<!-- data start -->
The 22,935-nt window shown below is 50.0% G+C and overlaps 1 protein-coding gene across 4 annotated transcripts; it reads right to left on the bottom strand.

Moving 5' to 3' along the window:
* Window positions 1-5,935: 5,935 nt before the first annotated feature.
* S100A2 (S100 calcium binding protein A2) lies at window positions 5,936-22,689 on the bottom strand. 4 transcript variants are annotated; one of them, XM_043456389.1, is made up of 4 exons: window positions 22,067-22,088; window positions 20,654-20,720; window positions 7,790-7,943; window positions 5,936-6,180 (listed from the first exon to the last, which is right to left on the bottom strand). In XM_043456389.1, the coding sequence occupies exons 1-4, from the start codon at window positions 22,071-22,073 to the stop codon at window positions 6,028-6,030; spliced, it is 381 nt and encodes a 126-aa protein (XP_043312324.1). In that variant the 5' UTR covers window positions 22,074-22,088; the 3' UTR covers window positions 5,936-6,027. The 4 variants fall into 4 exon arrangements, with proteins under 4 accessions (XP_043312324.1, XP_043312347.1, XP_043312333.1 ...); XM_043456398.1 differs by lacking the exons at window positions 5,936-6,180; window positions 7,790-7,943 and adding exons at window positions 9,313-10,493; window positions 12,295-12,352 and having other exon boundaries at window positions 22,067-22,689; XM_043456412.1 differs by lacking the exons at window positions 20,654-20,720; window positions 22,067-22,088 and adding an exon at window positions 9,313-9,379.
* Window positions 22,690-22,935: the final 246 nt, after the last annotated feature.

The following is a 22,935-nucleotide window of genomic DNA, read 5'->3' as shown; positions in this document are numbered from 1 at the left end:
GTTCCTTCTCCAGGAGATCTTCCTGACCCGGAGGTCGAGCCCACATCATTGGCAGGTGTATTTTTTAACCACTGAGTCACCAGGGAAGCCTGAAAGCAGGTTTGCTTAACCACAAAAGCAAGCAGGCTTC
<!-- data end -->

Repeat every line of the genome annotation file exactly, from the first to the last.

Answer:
The 22,935-nt window shown below is 50.0% G+C and overlaps 1 protein-coding gene across 4 annotated transcripts; it reads right to left on the bottom strand.

Moving 5' to 3' along the window:
* Window positions 1-5,935: 5,935 nt before the first annotated feature.
* S100A2 (S100 calcium binding protein A2) lies at window positions 5,936-22,689 on the bottom strand. 4 transcript variants are annotated; one of them, XM_043456389.1, is made up of 4 exons: window positions 22,067-22,088; window positions 20,654-20,720; window positions 7,790-7,943; window positions 5,936-6,180 (listed from the first exon to the last, which is right to left on the bottom strand). In XM_043456389.1, the coding sequence occupies exons 1-4, from the start codon at window positions 22,071-22,073 to the stop codon at window positions 6,028-6,030; spliced, it is 381 nt and encodes a 126-aa protein (XP_043312324.1). In that variant the 5' UTR covers window positions 22,074-22,088; the 3' UTR covers window positions 5,936-6,027. The 4 variants fall into 4 exon arrangements, with proteins under 4 accessions (XP_043312324.1, XP_043312347.1, XP_043312333.1 ...); XM_043456398.1 differs by lacking the exons at window positions 5,936-6,180; window positions 7,790-7,943 and adding exons at window positions 9,313-10,493; window positions 12,295-12,352 and having other exon boundaries at window positions 22,067-22,689; XM_043456412.1 differs by lacking the exons at window positions 20,654-20,720; window positions 22,067-22,088 and adding an exon at window positions 9,313-9,379.
* Window positions 22,690-22,935: the final 246 nt, after the last annotated feature.

The following is a 22,935-nucleotide window of genomic DNA, read 5'->3' as shown; positions in this document are numbered from 1 at the left end:
GTTCCTTCTCCAGGAGATCTTCCTGACCCGGAGGTCGAGCCCACATCATTGGCAGGTGTATTTTTTAACCACTGAGTCACCAGGGAAGCCTGAAAGCAGGTTTGCTTAACCACAAAAGCAAGCAGGCTTC